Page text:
A recent report released by Commonwealth Fund, a health care advocacy group, found that nearly three-quarters of Americans who tried to buy insurance on the individual market in the last three years faced obstacles that prevented them from getting affordable coverage. More than one-third said they were turned down, charged a higher premium, or offered a plan that didn’t cover a pre-existing condition.
To make matters worse, the economic slump we’ve been in over the last few years has caused the number of uninsured to rise: Most Americans get health coverage through their employers, and as millions have lost their jobs, they have also lost their health coverage.
In 2010, about 52 million people living in the United States went without health coverage for some amount of time. This is much higher than in 2001, when 38 million people went without coverage. The report also found that of the 43 million adults who lost their jobs within the last 2 years, about 9 million became uninsured. Those who did not become uninsured were fortunate to either receive coverage through a spouse or from another source.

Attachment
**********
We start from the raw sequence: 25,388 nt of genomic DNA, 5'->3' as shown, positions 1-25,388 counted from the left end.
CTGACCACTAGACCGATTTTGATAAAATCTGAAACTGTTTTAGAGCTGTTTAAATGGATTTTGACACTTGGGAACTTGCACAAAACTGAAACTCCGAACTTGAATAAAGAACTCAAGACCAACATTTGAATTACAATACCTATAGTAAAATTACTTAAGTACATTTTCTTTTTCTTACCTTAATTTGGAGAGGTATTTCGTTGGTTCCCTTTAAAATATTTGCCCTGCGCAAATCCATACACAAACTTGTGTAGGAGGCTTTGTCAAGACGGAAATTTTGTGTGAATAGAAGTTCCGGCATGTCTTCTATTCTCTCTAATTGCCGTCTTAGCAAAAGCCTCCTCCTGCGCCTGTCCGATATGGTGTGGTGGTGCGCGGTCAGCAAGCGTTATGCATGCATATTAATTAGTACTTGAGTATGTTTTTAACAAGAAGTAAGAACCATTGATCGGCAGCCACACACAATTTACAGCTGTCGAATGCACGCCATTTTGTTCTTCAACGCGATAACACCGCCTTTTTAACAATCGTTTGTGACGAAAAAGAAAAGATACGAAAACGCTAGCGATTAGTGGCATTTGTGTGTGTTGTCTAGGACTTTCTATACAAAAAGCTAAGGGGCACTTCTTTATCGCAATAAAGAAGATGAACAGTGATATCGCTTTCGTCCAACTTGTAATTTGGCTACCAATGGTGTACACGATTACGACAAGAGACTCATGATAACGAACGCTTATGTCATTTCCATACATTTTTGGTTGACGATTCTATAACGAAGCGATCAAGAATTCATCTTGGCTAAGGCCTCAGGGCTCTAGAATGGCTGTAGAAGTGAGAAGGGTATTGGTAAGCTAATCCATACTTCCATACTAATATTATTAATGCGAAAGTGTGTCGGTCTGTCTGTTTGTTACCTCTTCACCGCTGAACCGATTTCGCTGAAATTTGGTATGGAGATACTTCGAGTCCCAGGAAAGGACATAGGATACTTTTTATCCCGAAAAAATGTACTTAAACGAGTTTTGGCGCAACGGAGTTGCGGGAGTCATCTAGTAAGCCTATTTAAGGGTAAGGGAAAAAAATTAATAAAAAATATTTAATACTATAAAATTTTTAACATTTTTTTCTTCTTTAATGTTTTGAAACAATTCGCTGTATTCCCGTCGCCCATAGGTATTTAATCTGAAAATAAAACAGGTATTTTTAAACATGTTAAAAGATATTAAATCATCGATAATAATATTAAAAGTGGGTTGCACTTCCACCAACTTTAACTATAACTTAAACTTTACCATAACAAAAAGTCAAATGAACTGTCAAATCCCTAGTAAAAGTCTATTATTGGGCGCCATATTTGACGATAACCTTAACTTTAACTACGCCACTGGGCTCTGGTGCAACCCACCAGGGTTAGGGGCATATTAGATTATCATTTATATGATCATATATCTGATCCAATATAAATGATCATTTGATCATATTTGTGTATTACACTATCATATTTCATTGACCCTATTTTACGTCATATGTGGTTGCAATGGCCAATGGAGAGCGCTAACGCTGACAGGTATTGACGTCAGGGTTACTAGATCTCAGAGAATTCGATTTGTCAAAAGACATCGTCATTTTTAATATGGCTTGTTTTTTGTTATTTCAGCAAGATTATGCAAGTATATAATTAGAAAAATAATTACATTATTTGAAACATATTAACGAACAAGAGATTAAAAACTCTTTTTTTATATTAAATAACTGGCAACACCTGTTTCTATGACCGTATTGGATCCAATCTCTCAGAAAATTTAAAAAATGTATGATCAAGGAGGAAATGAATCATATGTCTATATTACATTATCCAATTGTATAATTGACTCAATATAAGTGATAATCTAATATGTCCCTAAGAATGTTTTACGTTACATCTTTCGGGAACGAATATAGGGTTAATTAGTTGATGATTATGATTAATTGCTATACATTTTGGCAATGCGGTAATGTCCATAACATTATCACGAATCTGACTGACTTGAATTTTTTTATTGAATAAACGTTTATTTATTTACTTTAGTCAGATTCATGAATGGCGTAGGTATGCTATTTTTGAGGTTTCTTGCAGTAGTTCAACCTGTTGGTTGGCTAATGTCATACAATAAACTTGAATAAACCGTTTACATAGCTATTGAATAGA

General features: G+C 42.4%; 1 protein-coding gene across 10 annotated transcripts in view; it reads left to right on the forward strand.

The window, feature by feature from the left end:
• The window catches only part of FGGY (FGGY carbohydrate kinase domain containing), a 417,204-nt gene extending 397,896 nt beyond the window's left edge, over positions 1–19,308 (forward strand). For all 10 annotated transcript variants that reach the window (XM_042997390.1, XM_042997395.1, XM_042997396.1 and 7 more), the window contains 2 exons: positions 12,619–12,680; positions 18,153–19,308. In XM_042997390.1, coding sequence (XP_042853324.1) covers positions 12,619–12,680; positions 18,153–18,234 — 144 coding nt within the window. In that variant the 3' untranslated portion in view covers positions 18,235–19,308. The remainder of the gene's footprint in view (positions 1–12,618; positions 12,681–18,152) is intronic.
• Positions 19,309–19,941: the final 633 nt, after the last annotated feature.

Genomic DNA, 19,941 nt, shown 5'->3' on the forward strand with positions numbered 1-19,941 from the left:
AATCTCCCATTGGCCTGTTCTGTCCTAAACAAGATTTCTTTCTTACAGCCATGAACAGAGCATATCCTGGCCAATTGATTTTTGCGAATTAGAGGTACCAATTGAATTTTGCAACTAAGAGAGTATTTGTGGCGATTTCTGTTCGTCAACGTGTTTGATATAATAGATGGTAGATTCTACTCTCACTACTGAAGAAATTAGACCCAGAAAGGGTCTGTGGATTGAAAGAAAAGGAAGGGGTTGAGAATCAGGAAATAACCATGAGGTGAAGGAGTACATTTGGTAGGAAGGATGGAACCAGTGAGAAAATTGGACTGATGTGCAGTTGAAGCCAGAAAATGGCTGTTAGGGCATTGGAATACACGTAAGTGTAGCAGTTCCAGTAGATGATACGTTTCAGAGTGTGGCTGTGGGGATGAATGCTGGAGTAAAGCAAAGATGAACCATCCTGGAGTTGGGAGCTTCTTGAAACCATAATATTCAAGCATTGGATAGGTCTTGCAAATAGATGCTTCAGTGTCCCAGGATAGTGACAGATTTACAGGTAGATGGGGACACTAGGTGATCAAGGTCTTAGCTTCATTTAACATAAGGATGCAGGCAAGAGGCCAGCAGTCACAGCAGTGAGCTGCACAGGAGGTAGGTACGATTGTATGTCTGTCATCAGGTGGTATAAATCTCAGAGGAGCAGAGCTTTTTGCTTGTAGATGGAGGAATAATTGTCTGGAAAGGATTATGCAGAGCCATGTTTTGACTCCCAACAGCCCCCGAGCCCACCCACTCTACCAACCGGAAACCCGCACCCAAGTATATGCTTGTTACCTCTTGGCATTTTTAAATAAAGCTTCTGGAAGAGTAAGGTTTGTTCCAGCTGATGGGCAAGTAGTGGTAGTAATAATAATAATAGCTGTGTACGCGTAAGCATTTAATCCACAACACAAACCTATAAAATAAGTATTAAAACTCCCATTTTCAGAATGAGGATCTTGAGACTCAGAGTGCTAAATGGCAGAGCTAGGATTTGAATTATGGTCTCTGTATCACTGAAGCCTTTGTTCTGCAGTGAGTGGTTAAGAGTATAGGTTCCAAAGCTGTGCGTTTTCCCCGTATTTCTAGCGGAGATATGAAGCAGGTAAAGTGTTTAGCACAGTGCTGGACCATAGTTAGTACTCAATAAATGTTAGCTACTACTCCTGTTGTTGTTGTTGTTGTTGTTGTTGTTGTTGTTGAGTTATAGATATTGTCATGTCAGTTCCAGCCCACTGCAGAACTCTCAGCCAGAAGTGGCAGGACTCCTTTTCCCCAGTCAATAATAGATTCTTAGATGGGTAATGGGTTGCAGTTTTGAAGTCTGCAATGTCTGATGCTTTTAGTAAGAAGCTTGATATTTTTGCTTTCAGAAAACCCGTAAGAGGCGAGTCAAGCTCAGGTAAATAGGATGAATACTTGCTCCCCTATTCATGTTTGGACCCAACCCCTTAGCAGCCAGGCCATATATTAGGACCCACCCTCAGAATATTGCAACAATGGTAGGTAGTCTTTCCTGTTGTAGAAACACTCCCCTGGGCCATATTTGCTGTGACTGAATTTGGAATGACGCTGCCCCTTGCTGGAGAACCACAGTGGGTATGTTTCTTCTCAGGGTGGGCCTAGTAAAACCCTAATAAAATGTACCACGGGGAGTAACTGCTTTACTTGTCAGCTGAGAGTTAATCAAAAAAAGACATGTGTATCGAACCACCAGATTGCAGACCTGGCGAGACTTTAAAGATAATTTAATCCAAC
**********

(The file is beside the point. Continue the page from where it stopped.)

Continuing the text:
In a telephone conference with reporters, Davis said that the report, “tells a story of a continuing deterioration of health care accessibility, efficiency, safety, and affordability over the past decade despite the fact that we spend more than any other country on health care.” When the law’s coverage requirements and new insurance exchanges for purchasing health plans go into effect in 2014, we should see major improvements in our health care system. According the report,
Once the law is fully implemented in 2014, nearly all of the 52 million currently uninsured American adults, including those who became uninsured during the recession, will have access to comprehensive health insurance through a substantial expansion in eligibility for Medicaid, subsidized private plans through new state health insurance exchanges, and new consumer protections for private coverage.
The constitutionality of the Affordable Care Act is currently being challenged in the courts. The cases will likely end up in the Supreme Court, where a final decision will be made. However, with so many uninsured people, we cannot afford for this law to be overturned. We must continue fighting to preserve it, so that health coverage will be available to all Americans.